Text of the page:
The Software Testing Research-Practice Disconnect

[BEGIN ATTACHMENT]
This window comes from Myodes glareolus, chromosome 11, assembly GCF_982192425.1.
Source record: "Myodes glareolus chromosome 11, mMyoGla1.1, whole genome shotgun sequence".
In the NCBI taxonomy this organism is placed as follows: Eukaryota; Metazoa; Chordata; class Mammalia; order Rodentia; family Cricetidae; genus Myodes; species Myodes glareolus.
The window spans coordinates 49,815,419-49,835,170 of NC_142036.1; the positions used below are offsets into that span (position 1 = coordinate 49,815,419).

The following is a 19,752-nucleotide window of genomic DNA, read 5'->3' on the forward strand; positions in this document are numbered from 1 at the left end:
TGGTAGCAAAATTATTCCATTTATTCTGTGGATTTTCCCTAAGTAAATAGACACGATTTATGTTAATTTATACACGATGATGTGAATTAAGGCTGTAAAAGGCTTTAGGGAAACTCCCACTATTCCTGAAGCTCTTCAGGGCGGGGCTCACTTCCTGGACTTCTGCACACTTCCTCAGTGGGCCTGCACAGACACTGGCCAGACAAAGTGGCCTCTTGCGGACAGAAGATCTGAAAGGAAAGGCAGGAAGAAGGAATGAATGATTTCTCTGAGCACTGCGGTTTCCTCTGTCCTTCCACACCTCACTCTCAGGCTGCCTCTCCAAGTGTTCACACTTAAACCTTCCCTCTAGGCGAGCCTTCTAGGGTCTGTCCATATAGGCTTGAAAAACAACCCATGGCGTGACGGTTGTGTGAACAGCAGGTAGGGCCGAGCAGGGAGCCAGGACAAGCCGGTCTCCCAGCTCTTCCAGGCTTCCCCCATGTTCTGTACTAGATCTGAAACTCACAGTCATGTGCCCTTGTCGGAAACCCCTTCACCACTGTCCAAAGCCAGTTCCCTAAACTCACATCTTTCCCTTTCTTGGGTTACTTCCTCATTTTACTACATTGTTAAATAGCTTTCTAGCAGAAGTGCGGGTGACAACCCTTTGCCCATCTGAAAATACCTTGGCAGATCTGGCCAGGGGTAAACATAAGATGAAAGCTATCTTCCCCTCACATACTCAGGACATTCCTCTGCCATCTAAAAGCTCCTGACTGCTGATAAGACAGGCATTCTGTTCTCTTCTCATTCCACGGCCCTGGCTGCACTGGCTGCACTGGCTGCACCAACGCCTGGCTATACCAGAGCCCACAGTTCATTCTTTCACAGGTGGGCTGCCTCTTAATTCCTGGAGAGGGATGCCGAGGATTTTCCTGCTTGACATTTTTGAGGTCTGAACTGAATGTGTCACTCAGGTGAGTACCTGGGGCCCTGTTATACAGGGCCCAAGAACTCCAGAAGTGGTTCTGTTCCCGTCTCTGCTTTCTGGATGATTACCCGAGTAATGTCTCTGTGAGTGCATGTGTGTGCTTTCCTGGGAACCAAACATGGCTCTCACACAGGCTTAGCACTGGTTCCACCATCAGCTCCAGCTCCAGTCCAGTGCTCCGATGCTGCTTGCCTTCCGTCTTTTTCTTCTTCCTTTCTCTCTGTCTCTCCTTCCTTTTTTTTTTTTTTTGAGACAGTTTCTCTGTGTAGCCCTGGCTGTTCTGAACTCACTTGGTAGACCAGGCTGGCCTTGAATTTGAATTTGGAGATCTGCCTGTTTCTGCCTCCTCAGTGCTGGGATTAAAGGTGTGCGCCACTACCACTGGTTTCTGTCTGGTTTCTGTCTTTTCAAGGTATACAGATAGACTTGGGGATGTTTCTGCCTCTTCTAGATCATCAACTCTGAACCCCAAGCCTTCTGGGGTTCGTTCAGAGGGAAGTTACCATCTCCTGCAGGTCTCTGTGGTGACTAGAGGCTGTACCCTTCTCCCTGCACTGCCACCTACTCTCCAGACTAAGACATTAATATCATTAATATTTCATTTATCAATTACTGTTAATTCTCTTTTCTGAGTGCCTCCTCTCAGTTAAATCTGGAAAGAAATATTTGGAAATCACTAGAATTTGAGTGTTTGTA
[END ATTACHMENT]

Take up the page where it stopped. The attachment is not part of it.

Based on my personal experience, I have observed a large disconnect between the fields of software testing research (the kind typically done at universities) and software testing practice (as performed by companies which actually produce software). The two groups involved — university researchers and software test engineers — seem particularly unaware of each other’s work. Well this isn’t very surprising I suppose, but I’m thinking that there should be some easy way for software testing researchers and practitioners to be learn about each other’s worlds. I speak at quite a few academic conferences and many of the research papers on software testing presented there are ridiculously out of touch with present or future reality, but on the other hand there are some papers that have really interesting and potentially really useful ideas. Now in theory at least, every academic conference looks for papers from practitioners — the "call for papers" almost always says something like, "The aim of the XYZ Conference is to bring together researchers and practitioners in an effort to highlight the state-of-the-art and to present and discuss ideas and experiences to explore new directions for blah, blah, blah." However, papers from practitioners are almost never accepted at academic conferences. One reason is that writing a good academic paper is really quite difficult. Academic researchers can spend years to produce a single paper, and you have to know the "secret ingredients" of an IEEE research paper content and format. Anyway, I’m rambling today; let me cut to the chase. I am the chair of the software testing track of the ITNG 2010 Conference and I’d love to see papers from practitioners, and I do not discriminate against authors who don’t have a Ph.D. degree. If you have an idea for a paper about software testing I can help you get the idea into a formal IEEE format. See for a description of the conference, and see for some tips about writing a research paper.
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